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Synaptonemal complex protein 3 is a prognostic marker in cervical cancer.

Cho H, Noh KH, Chung JY, Takikita M, Chung EJ, Kim BW, Hewitt SM, Kim TW, Kim JH - PLoS ONE (2014)

Bottom Line: Functional studies using NIH3T3 cells demonstrated that the C-terminal region of human SCP3 is important for AKT activation and its oncogenic potential.High expression of SCP3 was significantly associated with tumor stage (P = 0.002) and tumor grade (P<0.001), while SCP3 expression was positively associated with pAKT protein level in cervical neoplasias.Survival times for patients with cervical cancer overexpressing both SCP3 and pAKT (median, 134.0 months, n = 68) were significantly shorter than for patients with low expression of either SCP3 or pAKT (161.5 months, n = 108) as determined by multivariate analysis (P = 0.020).

View Article: PubMed Central - PubMed

Affiliation: Department of Obstetrics and Gynecology, Gangnam Severance Hospital, Yonsei University College of Medicine, Seoul, Republic of Korea; Institute of Women's Life Medical Science, Yonsei University College of Medicine, Seoul, Republic of Korea.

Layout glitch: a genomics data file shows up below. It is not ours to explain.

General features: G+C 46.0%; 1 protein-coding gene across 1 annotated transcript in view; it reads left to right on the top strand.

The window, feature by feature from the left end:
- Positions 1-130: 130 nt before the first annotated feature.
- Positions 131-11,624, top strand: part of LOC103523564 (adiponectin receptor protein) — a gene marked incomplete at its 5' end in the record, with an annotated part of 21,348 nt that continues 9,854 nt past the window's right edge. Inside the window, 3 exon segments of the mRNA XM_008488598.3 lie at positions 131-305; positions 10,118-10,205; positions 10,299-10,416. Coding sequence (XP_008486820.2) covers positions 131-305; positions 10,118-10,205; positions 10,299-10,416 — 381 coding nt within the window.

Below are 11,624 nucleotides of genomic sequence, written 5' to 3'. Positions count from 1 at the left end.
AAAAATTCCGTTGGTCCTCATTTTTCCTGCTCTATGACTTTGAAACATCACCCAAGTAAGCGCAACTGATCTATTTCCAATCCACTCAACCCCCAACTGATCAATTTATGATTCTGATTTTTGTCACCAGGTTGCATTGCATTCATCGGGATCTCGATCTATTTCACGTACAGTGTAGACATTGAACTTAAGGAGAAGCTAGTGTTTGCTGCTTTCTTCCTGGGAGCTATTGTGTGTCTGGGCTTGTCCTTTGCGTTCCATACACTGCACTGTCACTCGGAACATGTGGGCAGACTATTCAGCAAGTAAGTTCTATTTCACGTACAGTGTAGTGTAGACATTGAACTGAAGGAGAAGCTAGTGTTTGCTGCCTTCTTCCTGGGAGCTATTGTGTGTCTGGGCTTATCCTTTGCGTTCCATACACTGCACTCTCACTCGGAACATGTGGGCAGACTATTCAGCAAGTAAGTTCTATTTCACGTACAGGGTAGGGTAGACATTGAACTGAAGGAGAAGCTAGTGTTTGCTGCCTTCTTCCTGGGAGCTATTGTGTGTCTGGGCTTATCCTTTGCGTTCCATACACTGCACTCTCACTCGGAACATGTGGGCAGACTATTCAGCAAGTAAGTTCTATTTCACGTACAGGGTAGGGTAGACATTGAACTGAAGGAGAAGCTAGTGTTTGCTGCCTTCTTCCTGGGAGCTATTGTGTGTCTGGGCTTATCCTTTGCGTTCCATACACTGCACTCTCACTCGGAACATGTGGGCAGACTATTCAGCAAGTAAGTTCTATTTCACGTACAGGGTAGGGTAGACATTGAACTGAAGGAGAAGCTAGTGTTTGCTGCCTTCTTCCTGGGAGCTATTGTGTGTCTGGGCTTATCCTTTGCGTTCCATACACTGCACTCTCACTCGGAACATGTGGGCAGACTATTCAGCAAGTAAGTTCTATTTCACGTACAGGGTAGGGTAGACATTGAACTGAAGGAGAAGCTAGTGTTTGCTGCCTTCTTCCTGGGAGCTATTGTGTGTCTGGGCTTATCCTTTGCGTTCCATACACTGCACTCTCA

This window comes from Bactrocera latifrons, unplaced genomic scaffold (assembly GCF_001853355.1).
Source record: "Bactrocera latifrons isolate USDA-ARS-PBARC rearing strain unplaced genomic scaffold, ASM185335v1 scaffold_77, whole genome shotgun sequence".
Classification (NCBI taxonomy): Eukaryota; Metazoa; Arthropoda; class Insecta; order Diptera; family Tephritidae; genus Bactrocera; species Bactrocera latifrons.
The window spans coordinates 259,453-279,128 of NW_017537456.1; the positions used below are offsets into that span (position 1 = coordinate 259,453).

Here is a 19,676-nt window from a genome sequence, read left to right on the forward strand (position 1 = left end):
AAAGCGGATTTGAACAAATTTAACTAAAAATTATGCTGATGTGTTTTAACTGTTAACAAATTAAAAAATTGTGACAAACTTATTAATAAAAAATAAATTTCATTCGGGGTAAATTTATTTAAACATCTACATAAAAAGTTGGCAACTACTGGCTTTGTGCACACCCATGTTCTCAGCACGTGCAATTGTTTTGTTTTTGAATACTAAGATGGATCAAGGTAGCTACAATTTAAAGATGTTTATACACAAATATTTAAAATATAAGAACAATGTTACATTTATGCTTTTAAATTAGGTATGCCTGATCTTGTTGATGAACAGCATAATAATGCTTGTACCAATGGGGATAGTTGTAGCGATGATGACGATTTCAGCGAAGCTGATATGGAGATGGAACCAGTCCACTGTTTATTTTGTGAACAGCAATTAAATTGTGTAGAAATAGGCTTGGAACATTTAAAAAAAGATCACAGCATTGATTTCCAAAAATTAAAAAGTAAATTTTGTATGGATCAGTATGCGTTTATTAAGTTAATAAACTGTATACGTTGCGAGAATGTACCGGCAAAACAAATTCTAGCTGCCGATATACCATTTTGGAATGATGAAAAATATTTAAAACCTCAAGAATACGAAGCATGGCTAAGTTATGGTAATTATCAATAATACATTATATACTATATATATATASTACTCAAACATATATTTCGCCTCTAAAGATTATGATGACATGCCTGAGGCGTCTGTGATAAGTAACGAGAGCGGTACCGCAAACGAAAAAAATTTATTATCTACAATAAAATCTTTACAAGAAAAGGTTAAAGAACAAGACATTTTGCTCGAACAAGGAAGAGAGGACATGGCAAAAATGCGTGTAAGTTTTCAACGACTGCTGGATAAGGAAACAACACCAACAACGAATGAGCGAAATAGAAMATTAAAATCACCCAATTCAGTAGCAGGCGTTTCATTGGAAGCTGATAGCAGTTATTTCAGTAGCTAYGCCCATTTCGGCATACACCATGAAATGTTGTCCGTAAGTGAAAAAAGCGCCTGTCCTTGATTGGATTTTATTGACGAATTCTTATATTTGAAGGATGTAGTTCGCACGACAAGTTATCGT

ABSTRACT
Synaptonemal complex protein 3 (SCP3), a member of Cor1 family, is up-regulated in various cancer cells; however, its oncogenic potential and clinical significance has not yet been characterized. In the present study, we investigated the oncogenic role of SCP3 and its relationship with phosphorylated AKT (pAKT) in cervical neoplasias. The functional role of SCP3 expression was investigated by overexpression or knockdown of SCP3 in murine cell line NIH3T3 and human cervical cancer cell lines CUMC6, SiHa, CaSki, and HeLa both in vitro and in vivo. Furthermore, we examined SCP3 expression in tumor specimens from 181 cervical cancer and 400 cervical intraepithelial neoplasia (CIN) patients by immunohistochemistry and analyzed the correlation between SCP3 expression and clinicopathologic factors or survival. Overexpression of SCP3 promoted AKT-mediated tumorigenesis both in vitro and in vivo. Functional studies using NIH3T3 cells demonstrated that the C-terminal region of human SCP3 is important for AKT activation and its oncogenic potential. High expression of SCP3 was significantly associated with tumor stage (P = 0.002) and tumor grade (P<0.001), while SCP3 expression was positively associated with pAKT protein level in cervical neoplasias. Survival times for patients with cervical cancer overexpressing both SCP3 and pAKT (median, 134.0 months, n = 68) were significantly shorter than for patients with low expression of either SCP3 or pAKT (161.5 months, n = 108) as determined by multivariate analysis (P = 0.020). Our findings suggest that SCP3 plays an important role in the progression of cervical cancer through the AKT signaling pathway, supporting the possibility that SCP3 may be a promising novel cancer target for cervical cancer therapy.